Pastors, Ministry Workers Receive Helping Hand
- Pat Centner Agape Press
- 2004 22 May
If someone were to ask you about the spiritual and emotional condition of your pastor and his family, what would your answer be? "Oh, they're fine." "They're doing okay, I guess." ... Do you really know?
It's a frantic world, where even Christians inadvertently get caught up in the daily grind of living. And it's easy to forget that pastors and their families have the same pressures we do, plus a lot more that are theirs alone.
Pastors by the thousands have lost the joy of their calling because of the unabating stress that accompanies their vocation. Ministers' wives and children long for Dad to "throw in the towel" because of the expectations and demands they face each day. Worse, there are couples who, because they're expected to be "perfect," feel they have no one to whom they can reveal their wounds, disappointments, and failures. No one to be their friend.
A Compassionate Heart
But God is the God of all comfort. And in His infinite mercy, He placed in the heart of a Mississippi pastor's son the longing to provide a place of quiet rest and infinite peace for pastors and others in vocational Christian ministry -- a place where they would be loved and ministered to in ways both unique and unequaled.
Today, Gilead Retreat and Conference Center near Oxford, Mississippi, is that place. And the man who is living out his dream to "minister to ministers" is Lanny Autry.
"As a preacher's kid, I watched my father, Ewart, minister to the needs of others while always struggling and denying himself and his own family," explains Autry. "Out of that life experience came the desire to build Gilead."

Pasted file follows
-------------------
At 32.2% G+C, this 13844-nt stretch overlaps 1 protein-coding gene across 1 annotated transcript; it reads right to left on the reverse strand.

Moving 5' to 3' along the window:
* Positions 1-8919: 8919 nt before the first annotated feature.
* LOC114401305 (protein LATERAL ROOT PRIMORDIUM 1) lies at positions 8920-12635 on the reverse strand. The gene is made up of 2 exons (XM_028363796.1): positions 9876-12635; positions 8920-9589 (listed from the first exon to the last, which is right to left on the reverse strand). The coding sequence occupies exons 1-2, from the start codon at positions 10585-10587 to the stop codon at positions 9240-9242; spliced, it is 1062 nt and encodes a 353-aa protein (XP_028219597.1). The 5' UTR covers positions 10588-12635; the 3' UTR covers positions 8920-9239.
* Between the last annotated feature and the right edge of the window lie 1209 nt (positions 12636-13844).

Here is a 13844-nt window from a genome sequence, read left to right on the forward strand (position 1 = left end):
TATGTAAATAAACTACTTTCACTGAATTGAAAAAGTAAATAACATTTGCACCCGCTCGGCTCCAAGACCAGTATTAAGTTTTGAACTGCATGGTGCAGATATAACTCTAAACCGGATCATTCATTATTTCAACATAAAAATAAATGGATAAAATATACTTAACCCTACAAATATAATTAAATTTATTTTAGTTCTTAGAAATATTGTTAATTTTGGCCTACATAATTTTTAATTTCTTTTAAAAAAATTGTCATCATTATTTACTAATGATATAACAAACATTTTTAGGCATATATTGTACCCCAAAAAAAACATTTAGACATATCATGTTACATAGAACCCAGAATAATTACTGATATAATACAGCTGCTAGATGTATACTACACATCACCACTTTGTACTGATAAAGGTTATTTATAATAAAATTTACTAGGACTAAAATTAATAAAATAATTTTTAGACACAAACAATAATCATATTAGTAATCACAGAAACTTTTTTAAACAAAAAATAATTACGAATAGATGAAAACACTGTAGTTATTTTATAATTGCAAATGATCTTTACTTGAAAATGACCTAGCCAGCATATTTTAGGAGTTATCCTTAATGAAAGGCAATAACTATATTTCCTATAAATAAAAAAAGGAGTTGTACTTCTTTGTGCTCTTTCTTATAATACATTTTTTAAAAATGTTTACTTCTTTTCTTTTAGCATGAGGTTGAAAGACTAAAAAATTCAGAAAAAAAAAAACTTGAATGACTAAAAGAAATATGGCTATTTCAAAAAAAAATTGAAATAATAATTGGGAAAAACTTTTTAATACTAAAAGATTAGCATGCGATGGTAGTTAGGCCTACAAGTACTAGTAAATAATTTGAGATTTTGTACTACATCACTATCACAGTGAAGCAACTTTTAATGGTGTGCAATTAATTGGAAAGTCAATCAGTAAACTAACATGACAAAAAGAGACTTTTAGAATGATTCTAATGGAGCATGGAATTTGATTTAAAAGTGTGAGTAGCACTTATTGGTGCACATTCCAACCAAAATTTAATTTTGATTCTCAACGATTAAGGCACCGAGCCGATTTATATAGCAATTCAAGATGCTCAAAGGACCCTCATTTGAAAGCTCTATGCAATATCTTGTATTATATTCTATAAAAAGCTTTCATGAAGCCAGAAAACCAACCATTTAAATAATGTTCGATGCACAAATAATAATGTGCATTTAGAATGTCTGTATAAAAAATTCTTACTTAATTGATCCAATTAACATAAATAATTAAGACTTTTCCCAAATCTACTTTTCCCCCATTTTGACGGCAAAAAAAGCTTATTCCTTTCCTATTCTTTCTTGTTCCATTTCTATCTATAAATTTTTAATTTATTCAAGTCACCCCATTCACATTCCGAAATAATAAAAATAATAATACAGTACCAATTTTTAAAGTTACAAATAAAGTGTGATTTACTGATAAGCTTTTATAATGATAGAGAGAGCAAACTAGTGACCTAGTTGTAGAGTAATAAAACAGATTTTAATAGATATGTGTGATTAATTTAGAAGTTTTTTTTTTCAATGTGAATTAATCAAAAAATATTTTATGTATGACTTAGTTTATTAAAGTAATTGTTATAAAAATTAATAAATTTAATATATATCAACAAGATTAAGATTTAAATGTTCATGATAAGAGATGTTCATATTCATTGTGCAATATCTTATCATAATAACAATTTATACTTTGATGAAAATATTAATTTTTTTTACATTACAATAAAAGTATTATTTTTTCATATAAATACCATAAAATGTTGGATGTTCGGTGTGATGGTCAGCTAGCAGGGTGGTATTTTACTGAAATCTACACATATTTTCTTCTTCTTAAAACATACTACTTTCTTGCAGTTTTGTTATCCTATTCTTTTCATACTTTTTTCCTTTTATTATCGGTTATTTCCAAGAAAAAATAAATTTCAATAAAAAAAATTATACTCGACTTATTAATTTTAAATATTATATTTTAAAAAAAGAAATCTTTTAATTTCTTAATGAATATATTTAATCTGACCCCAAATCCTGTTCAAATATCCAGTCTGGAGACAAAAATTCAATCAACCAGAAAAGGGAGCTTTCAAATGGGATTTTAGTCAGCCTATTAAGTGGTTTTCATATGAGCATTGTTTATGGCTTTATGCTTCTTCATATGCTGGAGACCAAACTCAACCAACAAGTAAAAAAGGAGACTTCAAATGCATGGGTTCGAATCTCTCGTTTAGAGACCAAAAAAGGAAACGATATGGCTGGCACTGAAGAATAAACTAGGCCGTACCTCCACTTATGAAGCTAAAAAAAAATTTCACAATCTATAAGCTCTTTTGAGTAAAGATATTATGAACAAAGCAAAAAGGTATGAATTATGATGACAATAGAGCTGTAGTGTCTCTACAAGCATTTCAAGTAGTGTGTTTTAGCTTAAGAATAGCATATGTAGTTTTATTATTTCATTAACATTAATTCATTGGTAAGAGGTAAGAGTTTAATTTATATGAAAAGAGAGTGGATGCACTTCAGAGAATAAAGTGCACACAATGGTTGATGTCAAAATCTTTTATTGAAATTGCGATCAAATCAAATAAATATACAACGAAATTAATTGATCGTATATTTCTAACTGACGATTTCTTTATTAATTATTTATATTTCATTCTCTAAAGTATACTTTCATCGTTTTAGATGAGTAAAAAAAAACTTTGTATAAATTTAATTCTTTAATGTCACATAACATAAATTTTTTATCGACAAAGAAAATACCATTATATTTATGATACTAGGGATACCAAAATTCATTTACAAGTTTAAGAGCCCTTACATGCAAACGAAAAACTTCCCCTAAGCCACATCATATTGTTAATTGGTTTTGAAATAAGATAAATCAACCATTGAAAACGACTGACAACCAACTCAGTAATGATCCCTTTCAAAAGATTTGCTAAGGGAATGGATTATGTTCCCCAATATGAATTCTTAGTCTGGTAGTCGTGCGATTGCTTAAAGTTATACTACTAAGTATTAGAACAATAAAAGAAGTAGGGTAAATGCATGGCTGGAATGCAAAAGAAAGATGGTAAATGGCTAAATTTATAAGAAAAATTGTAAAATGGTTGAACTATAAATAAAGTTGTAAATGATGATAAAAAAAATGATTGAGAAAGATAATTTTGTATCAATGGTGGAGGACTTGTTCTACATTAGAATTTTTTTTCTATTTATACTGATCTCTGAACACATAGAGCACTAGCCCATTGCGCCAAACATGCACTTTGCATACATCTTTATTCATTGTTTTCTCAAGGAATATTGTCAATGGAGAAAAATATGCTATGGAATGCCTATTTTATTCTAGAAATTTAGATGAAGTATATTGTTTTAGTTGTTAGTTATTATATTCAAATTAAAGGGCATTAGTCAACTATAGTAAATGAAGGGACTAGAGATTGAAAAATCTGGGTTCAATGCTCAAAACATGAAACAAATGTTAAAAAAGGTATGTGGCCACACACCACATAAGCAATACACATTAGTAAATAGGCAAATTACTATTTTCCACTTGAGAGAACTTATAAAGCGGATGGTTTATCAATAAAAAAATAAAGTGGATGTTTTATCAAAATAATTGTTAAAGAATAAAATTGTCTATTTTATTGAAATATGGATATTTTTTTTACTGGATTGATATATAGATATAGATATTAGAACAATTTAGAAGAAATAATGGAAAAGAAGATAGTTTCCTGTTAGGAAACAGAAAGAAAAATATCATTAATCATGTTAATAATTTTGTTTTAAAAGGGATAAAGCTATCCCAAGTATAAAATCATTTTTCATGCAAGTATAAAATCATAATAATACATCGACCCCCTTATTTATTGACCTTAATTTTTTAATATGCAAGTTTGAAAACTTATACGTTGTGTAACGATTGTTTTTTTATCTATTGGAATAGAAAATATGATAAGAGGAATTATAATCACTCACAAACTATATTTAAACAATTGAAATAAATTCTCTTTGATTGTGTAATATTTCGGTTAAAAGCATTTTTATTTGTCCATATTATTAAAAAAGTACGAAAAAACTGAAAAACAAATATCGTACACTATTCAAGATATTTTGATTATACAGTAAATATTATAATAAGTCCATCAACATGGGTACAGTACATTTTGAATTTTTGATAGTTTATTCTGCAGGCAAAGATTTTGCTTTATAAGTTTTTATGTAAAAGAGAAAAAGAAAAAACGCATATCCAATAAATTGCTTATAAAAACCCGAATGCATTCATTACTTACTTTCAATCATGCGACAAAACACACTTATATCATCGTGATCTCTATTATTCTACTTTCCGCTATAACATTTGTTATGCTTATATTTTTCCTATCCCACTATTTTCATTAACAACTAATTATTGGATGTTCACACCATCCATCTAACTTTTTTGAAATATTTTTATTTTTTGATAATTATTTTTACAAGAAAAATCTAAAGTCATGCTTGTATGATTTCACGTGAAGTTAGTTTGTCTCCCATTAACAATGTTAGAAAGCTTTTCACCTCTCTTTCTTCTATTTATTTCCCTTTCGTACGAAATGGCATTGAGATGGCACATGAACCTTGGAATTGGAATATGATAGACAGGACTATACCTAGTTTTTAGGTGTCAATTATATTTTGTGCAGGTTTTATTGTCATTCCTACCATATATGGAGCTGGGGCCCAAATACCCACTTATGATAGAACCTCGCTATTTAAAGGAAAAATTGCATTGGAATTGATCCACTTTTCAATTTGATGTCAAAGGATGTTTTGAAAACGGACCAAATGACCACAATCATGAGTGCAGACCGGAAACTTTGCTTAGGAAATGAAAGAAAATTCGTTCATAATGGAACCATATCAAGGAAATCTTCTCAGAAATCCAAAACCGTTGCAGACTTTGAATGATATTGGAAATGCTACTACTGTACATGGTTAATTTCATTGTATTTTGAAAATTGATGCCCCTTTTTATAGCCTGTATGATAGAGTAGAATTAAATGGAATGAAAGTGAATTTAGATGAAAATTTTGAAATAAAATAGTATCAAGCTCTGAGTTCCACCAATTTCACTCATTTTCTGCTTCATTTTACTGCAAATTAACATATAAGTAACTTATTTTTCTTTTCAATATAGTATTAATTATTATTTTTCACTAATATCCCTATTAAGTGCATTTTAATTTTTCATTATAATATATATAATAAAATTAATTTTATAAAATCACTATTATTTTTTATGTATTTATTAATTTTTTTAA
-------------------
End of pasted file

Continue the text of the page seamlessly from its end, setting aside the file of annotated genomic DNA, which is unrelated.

Today, with the help of his wife, Deborah, and son-in-law, Ken Williams, Autry welcomes pastors, missionaries, evangelists and other Kingdom workers who come from places near and far to be spiritually and physically renewed at Gilead.
A Rare Find
Pastor Tony Blevins and his wife, Freda, of Carl Junction, Missouri, were looking for a place where they could spend some quality time alone with God and each other. The minister plugged words like "quiet" and "retreat" into the search engine on his computer, and happened upon the Gilead website. After a phone conversation with the Autrys, the pair were soon on their way to the hills of Northeast Mississippi.
"We stayed a week," Blevins commented. "It was a wonderful time of spiritual renewal. The hiking trails offered a great opportunity to be alone with God. It was also a special time for my wife and I to focus on each other -- away from phones and television and all the distractions of the world."
Blevins says that if one is looking for fast-paced entertainment, Gilead is not the place to go. "But if you're looking for a place to unwind and allow God to renew your spirit, there is no better place."
The United Methodist pastor adds that the delicious breakfasts and the time he and Freda spent getting to know the Autrys were highlights of their stay. "We're looking forward to the day we can go back again."
Far from Home
Pete Gibson has been a missionary to Romania for the past 12 years. He recently journeyed to the headquarters of Global Outreach, an international missions organization based in Tupelo, Mississippi, for a missions/board meeting.
Gibson and his wife, Barbara, have ministered under the umbrella of Global Outreach since April of 1988, when they were first commissioned as missionaries to East Africa. But on this particular Tupelo trip, Gibson traveled alone, and he was given the opportunity to spend a night at Gilead.
"I can't tell you enough good things about Gilead and the people who run it," says Gibson. "I know of no finer facility, nor two people with more of a heart for pastors and others in ministry. The Autrys' sweet spirit and compassionate care certainly qualify them to minister to those who are hurting and need to be encouraged."
Gibson pointed out that in much the same way God gave the Autrys a vision for Gilead, He also gave him and his wife a vision to build a camp and conference center for young people in the foothills near the city of Arad, Romania. "As a result of God's faithfulness, we've been able to minister to thousands of young people."